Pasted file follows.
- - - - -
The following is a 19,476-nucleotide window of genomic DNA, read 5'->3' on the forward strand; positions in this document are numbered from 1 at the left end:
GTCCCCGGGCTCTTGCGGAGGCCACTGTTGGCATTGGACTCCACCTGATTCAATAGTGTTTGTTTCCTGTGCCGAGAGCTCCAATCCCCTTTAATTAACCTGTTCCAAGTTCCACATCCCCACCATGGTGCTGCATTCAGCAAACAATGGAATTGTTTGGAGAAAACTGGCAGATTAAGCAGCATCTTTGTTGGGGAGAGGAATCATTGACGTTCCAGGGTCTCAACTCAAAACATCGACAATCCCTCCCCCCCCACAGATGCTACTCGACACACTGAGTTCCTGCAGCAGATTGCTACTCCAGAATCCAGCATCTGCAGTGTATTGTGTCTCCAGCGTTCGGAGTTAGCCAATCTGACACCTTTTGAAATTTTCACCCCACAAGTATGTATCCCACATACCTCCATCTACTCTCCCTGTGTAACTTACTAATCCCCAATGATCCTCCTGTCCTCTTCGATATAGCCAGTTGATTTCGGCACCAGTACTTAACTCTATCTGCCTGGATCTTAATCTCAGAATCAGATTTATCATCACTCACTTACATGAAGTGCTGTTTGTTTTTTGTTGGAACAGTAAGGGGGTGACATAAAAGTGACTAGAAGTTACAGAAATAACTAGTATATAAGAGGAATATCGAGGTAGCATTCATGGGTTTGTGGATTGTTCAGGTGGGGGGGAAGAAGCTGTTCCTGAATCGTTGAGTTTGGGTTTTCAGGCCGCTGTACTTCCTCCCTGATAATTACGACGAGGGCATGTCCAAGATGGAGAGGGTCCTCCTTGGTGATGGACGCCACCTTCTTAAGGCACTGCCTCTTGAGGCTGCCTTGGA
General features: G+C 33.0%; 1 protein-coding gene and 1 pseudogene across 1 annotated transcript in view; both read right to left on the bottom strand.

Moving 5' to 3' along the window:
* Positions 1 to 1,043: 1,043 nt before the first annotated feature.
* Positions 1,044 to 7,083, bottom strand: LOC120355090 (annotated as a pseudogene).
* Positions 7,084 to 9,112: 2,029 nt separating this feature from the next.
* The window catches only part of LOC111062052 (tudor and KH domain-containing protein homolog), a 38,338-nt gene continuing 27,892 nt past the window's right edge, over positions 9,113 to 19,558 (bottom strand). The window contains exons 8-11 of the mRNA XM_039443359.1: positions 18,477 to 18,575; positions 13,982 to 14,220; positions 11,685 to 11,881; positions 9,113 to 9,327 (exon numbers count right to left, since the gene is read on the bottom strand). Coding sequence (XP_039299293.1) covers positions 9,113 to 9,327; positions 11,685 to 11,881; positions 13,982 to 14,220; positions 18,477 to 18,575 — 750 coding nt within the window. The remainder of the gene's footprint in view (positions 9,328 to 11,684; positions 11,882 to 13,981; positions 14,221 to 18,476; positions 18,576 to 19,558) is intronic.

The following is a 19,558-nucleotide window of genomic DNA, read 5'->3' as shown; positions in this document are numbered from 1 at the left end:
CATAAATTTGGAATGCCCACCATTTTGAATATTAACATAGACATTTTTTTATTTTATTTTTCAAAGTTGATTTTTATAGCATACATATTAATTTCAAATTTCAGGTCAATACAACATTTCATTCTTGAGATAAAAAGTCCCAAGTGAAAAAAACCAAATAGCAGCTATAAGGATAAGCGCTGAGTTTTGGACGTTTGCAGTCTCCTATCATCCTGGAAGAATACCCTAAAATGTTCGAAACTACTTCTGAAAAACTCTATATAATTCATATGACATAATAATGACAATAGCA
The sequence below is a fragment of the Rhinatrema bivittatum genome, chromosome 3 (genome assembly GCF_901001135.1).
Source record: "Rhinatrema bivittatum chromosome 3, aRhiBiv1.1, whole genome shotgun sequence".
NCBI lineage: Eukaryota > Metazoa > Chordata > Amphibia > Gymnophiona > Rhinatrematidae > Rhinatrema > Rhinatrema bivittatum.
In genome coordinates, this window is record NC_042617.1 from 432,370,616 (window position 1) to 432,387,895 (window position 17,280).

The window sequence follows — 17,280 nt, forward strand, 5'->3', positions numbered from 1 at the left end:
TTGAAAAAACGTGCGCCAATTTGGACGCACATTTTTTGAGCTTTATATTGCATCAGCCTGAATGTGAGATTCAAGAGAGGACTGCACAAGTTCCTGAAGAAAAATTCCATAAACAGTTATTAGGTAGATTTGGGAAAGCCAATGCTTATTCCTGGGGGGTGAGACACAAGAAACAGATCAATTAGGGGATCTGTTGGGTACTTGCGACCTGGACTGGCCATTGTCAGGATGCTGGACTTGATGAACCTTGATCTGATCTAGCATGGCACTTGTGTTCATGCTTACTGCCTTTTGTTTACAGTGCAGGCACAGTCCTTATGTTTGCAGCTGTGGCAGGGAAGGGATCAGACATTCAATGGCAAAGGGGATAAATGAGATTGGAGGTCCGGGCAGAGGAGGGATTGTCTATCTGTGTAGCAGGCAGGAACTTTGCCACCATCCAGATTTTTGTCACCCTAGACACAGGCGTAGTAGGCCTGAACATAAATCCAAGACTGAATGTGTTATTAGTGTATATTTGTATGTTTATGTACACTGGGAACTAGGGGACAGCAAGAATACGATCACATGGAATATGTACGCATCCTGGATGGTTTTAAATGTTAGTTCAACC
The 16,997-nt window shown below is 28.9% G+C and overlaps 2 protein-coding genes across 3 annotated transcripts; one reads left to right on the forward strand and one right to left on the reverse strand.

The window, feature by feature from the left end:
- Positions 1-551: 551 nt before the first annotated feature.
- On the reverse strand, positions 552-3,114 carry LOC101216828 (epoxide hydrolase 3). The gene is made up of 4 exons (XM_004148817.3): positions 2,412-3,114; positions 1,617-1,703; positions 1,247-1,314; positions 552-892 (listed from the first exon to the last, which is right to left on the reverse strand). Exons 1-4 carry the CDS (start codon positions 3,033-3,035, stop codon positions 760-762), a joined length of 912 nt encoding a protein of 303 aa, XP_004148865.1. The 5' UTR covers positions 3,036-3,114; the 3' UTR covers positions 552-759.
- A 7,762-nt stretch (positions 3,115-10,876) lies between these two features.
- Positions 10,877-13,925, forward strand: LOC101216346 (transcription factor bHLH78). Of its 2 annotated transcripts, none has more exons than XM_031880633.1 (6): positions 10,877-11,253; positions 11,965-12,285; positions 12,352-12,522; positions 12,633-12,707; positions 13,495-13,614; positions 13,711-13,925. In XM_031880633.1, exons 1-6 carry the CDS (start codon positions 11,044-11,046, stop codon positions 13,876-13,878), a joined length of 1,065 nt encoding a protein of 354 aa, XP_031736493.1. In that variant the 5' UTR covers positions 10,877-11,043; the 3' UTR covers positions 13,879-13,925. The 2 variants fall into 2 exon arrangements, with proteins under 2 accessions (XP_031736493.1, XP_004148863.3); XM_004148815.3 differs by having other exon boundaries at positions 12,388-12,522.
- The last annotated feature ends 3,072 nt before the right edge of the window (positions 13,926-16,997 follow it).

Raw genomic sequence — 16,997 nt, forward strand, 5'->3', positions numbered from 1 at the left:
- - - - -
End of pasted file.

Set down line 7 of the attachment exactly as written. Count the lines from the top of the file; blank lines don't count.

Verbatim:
* Positions 7,084 to 9,112: 2,029 nt separating this feature from the next.